Last year’s Zephyrus M GU502 was potentially my favorite model in the entire 2019 Zephyrus lineup, due to its simpler and lightweight construction, alongside the mid-range configuration that eventually made it more accessible for the average user than the higher-tier Zephyrus SGX502.
This year, the Zephyrus M further improves on those lines with an optional new exterior, cleaner and without a backlit ROG logo on the lid, as well as updated hardware and features. Oh, and a new naming scheme: Zephyrus M15.
Specs-wise, the M15 is a hardware refresh of the 2019 GU502, with the latest Intel 10-gen Core i7 processors, RTX 2070 Super graphics, dual-RAM and dual-storage, AX wireless, FHD or 4K screen options, as well, alas, Thunderbolt 3 connectivity. The weight hasn’t gone up though, and nor has the size or battery capacity, which is still 76 Wh.
Here’s a quick specs sheet of the 2020 Zephyrus M15, next to last year’s Zephyrus M 15 (note the slight, tiny difference in naming).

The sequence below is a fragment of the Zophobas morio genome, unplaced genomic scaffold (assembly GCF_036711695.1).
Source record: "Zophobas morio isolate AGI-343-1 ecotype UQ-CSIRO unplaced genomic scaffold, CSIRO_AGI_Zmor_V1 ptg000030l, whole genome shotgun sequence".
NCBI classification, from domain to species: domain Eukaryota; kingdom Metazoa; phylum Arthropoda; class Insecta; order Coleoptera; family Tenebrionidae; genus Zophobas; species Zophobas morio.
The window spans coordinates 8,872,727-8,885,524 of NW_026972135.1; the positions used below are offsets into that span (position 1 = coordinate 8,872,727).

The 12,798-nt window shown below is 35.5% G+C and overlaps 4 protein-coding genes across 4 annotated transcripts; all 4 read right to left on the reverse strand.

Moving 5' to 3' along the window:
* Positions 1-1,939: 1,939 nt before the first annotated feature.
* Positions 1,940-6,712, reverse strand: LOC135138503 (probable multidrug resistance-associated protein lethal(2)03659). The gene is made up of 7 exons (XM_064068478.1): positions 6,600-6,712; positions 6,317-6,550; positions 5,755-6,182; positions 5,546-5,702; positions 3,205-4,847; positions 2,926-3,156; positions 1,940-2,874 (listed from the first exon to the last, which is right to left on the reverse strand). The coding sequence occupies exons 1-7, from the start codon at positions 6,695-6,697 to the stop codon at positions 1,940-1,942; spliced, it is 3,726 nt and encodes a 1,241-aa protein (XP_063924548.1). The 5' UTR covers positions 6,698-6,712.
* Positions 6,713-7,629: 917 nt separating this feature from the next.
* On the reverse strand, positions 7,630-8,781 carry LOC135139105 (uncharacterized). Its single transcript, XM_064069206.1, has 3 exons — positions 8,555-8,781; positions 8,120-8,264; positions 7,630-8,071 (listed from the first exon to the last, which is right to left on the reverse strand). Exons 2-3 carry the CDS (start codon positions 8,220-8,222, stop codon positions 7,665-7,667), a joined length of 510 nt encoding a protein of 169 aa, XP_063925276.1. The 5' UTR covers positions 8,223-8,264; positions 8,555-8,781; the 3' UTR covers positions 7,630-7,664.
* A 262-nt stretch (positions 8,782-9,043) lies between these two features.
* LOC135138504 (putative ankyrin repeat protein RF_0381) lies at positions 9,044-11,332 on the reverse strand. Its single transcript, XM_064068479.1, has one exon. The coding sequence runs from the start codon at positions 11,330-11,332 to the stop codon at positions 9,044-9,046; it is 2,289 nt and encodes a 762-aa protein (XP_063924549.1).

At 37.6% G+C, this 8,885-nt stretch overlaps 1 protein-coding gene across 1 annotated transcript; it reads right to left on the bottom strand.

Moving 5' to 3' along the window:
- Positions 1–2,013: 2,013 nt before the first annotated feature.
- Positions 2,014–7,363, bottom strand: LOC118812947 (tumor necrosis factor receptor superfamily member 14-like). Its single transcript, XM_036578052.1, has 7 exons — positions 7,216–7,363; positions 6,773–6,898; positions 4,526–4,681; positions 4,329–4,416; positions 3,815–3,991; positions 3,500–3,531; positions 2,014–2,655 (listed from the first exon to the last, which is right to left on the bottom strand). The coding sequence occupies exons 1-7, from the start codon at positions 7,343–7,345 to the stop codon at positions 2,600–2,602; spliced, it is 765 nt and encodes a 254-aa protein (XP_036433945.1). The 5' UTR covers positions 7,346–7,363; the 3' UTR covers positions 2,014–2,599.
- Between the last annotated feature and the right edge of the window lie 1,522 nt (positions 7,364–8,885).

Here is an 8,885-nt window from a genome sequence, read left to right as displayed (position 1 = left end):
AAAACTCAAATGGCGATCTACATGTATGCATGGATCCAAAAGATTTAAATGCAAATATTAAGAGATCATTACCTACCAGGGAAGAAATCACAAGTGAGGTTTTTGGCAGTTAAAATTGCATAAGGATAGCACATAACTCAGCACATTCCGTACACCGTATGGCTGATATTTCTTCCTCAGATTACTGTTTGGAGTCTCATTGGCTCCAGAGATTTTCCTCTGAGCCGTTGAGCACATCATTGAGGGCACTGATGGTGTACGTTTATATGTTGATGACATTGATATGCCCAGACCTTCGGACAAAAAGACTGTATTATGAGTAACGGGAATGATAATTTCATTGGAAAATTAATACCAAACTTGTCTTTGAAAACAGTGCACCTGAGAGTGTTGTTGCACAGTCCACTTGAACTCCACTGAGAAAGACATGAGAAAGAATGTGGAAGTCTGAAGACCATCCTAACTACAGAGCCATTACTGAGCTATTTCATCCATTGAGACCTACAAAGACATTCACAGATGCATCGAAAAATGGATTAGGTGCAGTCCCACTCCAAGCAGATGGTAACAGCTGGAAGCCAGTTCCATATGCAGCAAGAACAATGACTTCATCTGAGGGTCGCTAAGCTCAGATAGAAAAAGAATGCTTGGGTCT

|2020 Asus ROG Zephyrus M15 GU502 – review||2019 Asus ROG Zephyrus M GU502 – review|
|Screen||15.6 inch, 1920 x 1080 px resolution, IPS, 144/240 HZ, 3 ms, matte, non-touch|
15.6 inch, 3840 x 2160 px resolution, IPS, 60 HZ, matte, non-touch, 100% Adobe RGB
|15.6 inch, 1920 x 1080 px resolution, IPS, 144/240 HZ, 3ms, matte, non-touch|
|Processor||Intel Comet Lake- Core i7-10750H, six-core or i7-10875H, eight-core||Intel Coffee Lake-R Core i7-9750H, six-core|
|Video||Intel UHD + up to RTX 2070 Super 90W||Intel UHD + up to RTX 2070 115W ??|